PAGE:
Novel Pattern Recognition Techniques for Improved Target Detection in Hyperspectral Imagery
Sakla, Wesam Adel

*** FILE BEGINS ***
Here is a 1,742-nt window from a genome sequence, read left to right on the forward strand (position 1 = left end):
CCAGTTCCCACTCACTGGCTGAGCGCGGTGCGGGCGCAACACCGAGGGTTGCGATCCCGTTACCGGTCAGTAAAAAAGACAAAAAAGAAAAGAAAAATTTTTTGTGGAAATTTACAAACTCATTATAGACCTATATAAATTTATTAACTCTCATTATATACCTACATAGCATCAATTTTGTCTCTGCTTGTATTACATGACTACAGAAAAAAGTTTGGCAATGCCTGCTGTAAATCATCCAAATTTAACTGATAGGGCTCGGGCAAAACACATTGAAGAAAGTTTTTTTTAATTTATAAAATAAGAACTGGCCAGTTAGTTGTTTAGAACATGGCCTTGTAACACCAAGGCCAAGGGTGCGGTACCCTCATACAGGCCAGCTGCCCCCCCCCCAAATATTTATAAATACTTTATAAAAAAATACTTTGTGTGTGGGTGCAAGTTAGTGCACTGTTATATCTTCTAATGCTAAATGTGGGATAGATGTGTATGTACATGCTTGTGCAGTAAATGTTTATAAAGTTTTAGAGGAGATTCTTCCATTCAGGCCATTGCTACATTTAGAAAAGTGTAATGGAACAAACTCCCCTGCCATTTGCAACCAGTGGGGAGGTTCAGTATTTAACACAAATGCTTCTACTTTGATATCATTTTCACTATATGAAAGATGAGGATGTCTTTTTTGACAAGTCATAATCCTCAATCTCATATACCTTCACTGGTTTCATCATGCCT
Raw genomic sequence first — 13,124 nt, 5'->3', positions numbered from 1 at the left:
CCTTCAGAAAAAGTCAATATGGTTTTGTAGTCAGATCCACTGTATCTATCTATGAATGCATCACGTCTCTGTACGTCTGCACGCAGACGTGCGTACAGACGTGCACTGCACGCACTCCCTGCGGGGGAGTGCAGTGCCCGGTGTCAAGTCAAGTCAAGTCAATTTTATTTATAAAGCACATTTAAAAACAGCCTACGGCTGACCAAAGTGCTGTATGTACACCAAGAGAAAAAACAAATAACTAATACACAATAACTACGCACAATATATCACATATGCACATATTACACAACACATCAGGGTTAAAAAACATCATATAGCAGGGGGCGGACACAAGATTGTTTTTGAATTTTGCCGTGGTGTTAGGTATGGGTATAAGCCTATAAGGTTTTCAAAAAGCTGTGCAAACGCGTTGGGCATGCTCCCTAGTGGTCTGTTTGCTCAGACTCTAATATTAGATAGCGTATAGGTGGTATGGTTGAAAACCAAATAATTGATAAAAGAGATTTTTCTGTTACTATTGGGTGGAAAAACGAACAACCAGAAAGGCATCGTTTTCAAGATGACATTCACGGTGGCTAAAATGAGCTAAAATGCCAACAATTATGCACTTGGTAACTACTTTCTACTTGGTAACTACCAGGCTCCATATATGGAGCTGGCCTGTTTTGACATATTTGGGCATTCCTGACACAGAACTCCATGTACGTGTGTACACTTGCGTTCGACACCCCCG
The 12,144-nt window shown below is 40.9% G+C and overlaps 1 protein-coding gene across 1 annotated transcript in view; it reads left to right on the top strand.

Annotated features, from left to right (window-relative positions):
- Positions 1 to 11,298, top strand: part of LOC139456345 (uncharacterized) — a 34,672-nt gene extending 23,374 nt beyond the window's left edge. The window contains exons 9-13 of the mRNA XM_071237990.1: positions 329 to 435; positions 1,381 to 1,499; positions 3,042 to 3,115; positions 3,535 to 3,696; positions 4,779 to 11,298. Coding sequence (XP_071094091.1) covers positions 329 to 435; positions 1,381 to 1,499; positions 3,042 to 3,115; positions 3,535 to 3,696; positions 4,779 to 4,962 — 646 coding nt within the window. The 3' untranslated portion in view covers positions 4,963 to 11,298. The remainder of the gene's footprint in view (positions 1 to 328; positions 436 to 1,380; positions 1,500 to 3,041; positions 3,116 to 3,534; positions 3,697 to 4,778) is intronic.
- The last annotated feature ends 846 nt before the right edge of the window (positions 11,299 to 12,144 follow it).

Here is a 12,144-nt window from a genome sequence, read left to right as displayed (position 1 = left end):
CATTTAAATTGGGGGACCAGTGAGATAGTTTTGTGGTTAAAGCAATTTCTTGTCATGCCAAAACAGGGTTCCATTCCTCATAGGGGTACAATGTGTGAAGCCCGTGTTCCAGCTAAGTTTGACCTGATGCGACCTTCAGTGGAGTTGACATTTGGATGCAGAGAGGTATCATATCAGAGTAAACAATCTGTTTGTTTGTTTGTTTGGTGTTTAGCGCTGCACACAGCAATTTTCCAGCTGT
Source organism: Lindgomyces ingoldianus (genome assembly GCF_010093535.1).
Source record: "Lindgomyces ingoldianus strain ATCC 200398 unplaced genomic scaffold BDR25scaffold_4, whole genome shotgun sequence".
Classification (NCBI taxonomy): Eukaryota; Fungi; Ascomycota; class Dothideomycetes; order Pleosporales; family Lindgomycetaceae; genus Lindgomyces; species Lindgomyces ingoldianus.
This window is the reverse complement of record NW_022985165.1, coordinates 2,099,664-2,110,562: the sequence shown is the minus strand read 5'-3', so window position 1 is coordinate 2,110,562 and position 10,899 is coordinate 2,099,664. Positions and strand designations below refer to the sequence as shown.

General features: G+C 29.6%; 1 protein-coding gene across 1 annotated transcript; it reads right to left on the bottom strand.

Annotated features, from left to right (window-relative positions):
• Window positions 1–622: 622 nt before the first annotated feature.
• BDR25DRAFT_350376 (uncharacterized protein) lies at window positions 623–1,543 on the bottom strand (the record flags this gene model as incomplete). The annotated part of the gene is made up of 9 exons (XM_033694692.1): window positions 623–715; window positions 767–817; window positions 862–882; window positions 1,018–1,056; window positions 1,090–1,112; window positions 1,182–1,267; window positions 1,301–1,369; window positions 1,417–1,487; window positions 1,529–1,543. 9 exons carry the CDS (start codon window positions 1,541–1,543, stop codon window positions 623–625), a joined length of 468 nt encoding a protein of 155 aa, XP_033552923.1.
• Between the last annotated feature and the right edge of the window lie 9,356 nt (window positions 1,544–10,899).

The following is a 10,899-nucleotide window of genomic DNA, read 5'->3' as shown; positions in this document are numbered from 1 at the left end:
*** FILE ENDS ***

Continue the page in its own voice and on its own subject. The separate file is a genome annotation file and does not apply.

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A fundamental challenge in target detection in hyperspectral imagery is spectral variability. In target detection applications, we are provided with a pure target signature; we do not have a collection of samples that characterize the spectral variability of the target. Another problem is that the performance of stochastic detection algorithms such as the spectral matched filter can be detrimentally affected by the assumptions of multivariate normality of the data, which are often violated in practical situations. We address the challenge of lack of training samples by creating two models to characterize the target class spectral variability --the first model makes no assumptions regarding inter-band correlation, while the second model uses a first-order Markovbased scheme to exploit correlation between bands. Using these models, we present two techniques for meeting these challenges-the kernel-based support vector data description (SVDD) and spectral fringe-adjusted joint transform correlation (SFJTC). We have developed an algorithm that uses the kernel-based SVDD for use in full-pixel target detection scenarios. We have addressed optimization of the SVDD kernel-width parameter using the golden-section search algorithm for unconstrained optimization. We investigated a proper number of signatures N to generate for the SVDD target class and found that only a small number of training samples is required relative to the dimensionality (number of bands). We have extended decision-level fusion techniques using the majority vote rule for the purpose of alleviating the problem of selecting a proper value of s 2 for either of our target variability models. We have shown that heavy spectral variability may cause SFJTC-based detection to suffer and have addressed this by developing an algorithm that selects an optimal combination of the discrete wavelet transform (DWT) coefficients of the signatures for use as features for detection. For most scenarios, our results show that our SVDD-based detection scheme provides low false positive rates while maintaining higher true positive rates than popular stochastic detection algorithms. Our results also show that our SFJTC-based detection scheme using the DWT coefficients can yield significant detection improvement compared to use of SFJTC using the original signatures and traditional stochastic and deterministic algorithms.